June 23, 2018
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Machias Downtown Revitalization Committee seeks to redevelop historic properties

By Sharon Kiley Mack, BDN Staff

MACHIAS, Maine — Building on the town’s assets and turning each of those assets into enticements for community development is one of the goals of the Machias Downtown Revitalization Committee.

As part of that plan, the group will be seeking a $150,000 Community Enterprise Grant from the state’s Community Development Block Grant program this winter. The plan is to redevelop two historic properties — one on each end of Main Street — that will bookend the commercial district and raise the bar for future projects.

Chairman Betsy Fitzgerald explained that a combination of groups, including the revitalization committee and the Washington County Development Authority, could use the grant funds to purchase a vacant building that now sits in the front yard of the historic Burnham Tavern. The property qualifies for brownfields cleanup funds, Fitzgerald explained, which will be necessary as it is a former dry cleaning and laundry business.

The building would then be razed and a plaza or park created to give the tavern more prominence. Valdine Atwood of the Machias Historical Society said a walking tour of prominent and historic Machias landmarks already has been created and includes the town’s cemeteries. The bookend project would augment that tour, she said.

A second part of the bookend project would be restoration of a former train station on the other end of Main Street. The building would become the future home of the Machias Bay Area Chamber of Commerce. Fitzgerald said the grant’s letter of intent is due in early February.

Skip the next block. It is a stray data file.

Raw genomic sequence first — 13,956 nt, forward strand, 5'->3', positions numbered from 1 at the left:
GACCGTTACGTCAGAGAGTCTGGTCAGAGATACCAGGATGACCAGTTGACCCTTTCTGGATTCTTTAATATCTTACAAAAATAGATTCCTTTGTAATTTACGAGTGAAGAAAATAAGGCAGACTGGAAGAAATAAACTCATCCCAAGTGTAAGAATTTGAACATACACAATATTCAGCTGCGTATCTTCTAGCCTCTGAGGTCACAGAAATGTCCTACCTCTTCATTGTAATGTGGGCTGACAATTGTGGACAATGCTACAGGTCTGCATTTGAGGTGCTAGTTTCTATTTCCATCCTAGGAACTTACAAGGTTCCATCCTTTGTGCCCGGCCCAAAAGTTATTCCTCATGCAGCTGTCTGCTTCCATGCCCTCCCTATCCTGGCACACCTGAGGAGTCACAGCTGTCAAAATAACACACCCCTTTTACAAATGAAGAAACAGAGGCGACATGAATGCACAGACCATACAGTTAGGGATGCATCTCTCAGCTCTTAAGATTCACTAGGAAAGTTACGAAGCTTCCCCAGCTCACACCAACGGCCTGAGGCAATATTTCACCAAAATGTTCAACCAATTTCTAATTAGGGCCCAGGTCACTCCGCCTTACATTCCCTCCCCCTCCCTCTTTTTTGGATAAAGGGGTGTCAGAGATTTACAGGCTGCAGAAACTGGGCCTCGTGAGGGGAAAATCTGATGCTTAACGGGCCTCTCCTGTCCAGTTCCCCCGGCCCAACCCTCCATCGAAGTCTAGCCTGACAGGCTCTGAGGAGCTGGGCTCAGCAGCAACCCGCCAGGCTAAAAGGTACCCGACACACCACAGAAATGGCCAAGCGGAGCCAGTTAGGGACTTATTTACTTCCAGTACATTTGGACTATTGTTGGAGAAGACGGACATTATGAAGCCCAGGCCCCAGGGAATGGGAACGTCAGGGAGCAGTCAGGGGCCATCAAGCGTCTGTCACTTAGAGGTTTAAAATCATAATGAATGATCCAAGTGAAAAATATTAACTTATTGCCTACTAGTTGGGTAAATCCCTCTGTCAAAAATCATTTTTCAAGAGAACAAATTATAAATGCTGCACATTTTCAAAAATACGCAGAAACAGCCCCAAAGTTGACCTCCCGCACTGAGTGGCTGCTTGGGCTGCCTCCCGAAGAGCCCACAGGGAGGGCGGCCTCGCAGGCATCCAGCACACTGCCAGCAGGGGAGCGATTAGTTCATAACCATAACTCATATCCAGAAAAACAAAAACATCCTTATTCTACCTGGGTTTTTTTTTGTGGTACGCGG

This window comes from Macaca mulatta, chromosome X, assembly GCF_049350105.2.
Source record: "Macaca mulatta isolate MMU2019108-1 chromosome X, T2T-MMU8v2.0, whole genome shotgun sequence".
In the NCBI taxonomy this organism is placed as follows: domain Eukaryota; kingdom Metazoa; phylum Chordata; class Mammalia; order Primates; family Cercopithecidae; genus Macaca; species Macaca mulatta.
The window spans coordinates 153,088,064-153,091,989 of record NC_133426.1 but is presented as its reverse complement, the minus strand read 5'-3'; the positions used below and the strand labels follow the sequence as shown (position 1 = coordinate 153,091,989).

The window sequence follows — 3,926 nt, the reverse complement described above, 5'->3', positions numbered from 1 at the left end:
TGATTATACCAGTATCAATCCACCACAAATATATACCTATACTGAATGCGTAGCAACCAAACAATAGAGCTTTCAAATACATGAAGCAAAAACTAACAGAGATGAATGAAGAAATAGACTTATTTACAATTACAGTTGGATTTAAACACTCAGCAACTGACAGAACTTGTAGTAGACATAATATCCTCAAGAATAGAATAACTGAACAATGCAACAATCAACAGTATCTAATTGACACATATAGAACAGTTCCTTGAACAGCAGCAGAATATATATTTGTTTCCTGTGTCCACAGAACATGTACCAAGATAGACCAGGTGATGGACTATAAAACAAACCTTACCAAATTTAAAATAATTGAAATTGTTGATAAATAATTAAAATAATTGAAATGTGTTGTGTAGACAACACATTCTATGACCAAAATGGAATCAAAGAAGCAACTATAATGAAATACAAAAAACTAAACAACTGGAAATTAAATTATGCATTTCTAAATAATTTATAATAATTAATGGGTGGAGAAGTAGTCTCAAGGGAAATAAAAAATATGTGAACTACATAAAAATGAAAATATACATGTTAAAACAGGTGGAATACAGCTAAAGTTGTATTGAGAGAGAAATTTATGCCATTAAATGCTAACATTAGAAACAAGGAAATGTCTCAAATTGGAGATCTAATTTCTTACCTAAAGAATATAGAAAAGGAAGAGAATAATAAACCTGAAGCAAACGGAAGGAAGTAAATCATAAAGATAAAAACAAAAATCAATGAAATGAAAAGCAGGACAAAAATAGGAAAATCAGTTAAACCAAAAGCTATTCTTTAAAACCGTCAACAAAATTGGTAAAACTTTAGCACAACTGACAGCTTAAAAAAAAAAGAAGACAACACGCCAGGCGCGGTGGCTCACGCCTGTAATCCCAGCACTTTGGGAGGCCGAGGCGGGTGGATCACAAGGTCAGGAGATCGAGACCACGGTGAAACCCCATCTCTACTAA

More than 15 committee members met Friday to take inventory of the area’s assets, which included its historical significance, its unspoiled landscape, Bad Little Falls and the Machias River estuary, the Downeast Sunrise Trail, Down East Community Hospital and Maine Veteran’s Home, the scenic and commercial aspects of the dike and Route 1, a vibrant art and music community, and a wealth of active senior citizens. They also named the growing agricultural sector and farmers markets, the town airport and the area’s natural resource-based industries, such as fishing, blueberries and evergreens.

The group also said other layers of diversity and richness are added because Machias is the county seat and home to the University of Maine at Machias, the area Chamber of Commerce, the Beehive Collective, Porter Memorial Library, a wide range of churches, a former racetrack and fairgrounds.

Assets also included local commercial ventures, such as a sea salt processor and five banks, and annual events, such as Margaretta Days and the Wild Blueberry Festival.

Fitzgerald suggested grouping the assets into categories, such as environmental, historical, arts and leisure, commercial and educational, and tourism and marketing. Each member was challenged to determine how to use each asset to the area’s benefit and bring those suggestions to the next meeting.

Members suggested the committee keep its focus tight to rally the most local support and, as part of the bookend project, business owners will be encouraged to spruce up their properties, plant flowers and gardens.

Also at the meeting, Atwood gave a presentation on the downtown area, including never-before-seen panoramic photos of the lumbering businesses along the Machias River estuary.

The group’s next meeting was scheduled for 7 a.m. Friday, Dec. 9, at Helen’s Restaurant conference room. Anyone interested in economic development in Machias is welcome to attend.


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